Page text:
Watching the American system of governance grind to a halt -

Watching the American system of governance grind to a halt

Legislative insanity is bad, but chaos has its advantages


While Americans, dealing with a shutdown of their federal government, pine for our more sensible approach to federal government, Jonathan Kay says we should be thankful for the party discipline that rules our system. In considering the Throne Speech, Thomas Mulcair called for Senate abolition with his own allusion to the American system.

Harper is clinging to an old Conservative dream. He wants to radically change the way our system works. He wants to bring US-style gridlock into Canadian politics – two elected Houses blocking each other’s every move.

There are reasons to abolish our Senate and defend our party system, but let us not too casually drag our American friends into this discussion at what is not a great moment for them. Theirs is a system that is uniquely screwed up: by a lack of reasonable campaign finance restrictions, by gerrymandering, by the “silent filibuster” and by the “Hastert Rule.” (Or so it seems from the perspective of this casual viewer.) Americans could start calling for an end to their Senate or greater party discipline, but they might first try fixing the logistical and procedural factors that make it harder to maintain a functional system of governance. Or maybe they are simply experiencing what happens when one of the parties in a two-party system experiences a profound and messy existential crisis.

But, except on the most basic level, there’s not really a choice here. Or, put another way, we should refuse to choose between a lifeless legislature (with either an appended upper chamber of political appointees or no Senate at all) on the one hand and, on the other hand, insanity. We might just seek to impose a little bit more chaos on our system. Indeed, if the future of the election campaign is a tightly scripted roving infomercial, it might be imperative that we do so—that our MPs retake some of the autonomy that their U.S. counterparts now enjoy and that our legislature at least be a vital and interesting forum between those infomercials. It’s not that we should pine for our own version of Michele Bachmann, but that we should aspire for something more than competing teams of highly regimented sea animals.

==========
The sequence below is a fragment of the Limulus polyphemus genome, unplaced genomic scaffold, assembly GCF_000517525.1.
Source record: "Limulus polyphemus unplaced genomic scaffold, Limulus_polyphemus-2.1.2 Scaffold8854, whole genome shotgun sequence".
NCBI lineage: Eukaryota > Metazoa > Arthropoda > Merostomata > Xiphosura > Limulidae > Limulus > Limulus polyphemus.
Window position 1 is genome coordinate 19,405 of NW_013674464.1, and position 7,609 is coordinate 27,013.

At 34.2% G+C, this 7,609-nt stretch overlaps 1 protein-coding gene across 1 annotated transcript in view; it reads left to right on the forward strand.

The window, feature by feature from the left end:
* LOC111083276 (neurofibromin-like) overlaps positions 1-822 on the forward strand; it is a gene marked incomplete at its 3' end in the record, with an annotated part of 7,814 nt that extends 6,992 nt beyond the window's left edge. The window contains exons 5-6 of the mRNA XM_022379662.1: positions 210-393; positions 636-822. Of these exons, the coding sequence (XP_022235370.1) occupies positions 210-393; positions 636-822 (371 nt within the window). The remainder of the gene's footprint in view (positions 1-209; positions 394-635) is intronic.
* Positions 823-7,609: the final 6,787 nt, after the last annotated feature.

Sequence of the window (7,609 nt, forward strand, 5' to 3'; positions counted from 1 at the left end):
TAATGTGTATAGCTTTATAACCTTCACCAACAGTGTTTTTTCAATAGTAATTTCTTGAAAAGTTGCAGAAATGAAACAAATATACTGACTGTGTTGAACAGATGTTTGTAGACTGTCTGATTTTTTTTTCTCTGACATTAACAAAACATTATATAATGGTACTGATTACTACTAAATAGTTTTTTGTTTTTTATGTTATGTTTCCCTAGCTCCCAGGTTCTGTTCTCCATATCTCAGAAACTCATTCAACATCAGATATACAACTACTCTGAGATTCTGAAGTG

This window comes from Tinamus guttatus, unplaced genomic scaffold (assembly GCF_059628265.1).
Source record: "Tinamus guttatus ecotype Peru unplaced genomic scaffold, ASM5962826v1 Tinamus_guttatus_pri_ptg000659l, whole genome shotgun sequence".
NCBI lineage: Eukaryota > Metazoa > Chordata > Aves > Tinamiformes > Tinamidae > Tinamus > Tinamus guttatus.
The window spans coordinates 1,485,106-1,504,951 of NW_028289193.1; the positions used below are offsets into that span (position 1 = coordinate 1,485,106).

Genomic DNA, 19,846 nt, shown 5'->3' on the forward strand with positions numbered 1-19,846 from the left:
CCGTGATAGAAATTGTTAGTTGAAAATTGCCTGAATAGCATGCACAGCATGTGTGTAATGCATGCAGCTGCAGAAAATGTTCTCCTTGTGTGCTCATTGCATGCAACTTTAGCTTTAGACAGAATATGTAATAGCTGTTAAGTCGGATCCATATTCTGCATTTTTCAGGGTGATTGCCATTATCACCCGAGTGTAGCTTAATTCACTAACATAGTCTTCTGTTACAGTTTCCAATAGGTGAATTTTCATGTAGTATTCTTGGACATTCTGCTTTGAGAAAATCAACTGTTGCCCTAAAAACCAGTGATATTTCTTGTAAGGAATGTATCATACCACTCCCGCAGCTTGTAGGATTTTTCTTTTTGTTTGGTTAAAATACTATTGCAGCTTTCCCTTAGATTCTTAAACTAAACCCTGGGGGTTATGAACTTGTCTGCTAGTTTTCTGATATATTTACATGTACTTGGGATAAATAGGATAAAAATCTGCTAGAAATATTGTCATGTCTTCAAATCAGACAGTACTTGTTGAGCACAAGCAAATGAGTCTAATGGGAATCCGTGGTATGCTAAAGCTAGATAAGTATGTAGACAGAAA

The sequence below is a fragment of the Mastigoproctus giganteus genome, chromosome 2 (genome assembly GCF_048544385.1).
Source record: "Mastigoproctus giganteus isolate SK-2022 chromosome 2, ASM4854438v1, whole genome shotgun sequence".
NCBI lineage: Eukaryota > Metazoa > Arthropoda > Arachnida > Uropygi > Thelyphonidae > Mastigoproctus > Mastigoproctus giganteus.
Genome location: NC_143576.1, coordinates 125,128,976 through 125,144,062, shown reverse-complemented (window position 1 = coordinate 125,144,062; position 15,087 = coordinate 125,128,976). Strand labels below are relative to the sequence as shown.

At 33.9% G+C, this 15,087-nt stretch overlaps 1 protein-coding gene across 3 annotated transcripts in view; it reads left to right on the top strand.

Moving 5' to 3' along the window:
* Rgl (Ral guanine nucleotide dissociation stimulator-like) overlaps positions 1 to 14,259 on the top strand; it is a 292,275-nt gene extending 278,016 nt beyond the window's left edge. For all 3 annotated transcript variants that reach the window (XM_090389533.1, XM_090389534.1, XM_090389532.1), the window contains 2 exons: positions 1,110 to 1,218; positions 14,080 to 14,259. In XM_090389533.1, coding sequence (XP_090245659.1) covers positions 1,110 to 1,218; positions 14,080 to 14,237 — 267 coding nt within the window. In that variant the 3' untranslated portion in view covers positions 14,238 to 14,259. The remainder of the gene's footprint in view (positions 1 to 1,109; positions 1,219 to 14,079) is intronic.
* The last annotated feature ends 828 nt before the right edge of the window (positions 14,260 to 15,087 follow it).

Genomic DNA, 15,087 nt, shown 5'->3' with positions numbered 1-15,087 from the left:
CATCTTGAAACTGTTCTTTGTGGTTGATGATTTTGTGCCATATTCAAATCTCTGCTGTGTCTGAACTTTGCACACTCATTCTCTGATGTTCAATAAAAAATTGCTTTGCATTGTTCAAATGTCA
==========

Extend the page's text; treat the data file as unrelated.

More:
As for the Senate, it is fair to wonder whether an elected upper chamber would result in a more dysfunctional Parliament. Any kind of fiddling with the system has ramifications. And so it would be interesting to know whether those who advocate for an elected Senate have any actual plan for preventing deadlocks or if they think we should be willing to accept them.


Watching the American system of governance grind to a halt

  1. The US system is based on deals, not parties. Dems can vote against Dems, Repubs can vote against Repubs…..and you have to ‘buy off’ each of them with a deal to get anything done.

    Plus of course companies can contribute millions to the individuals in Congress to get what they want done. Nobody stands for anything but money.

    This is no way to run a country. It’s not a democracy, it’s a yard sale.

    • The united states is NOT a democracy is what’s known as a Plutocracy – Democrat Republican makes no difference which is why Obama has completely carried out Bush Jr’s economic policy not one iota of change not a single one – not one high level banker in jail for all purposes it is one party state with factions – !!! – the states needs to tyake a page out of our book and start supporting a third party – then there just might be significat changes until then there will be no change no matter what party wins or who they have as president –

      • I dunno if having a third party has done much for us. Maybe the US needs one less party….the tea party. They’re crazy.

    • More trendy anti-American slams from the oh-so-original and deep EmilyOne. Ever think of seeing a doctor about that jerking knee?

      • You might try paying attention to the neighbour….they’ve invaded us 5X.

  2. The US senate is not causing this crisis. It is the House of Representatives, which is the equivalent of our House of Commons. The Democrats control the presidency and the Republicans control the House. It is roughly the equivalent of a minority government.

    The US senate can not kill legislation on a simple majority.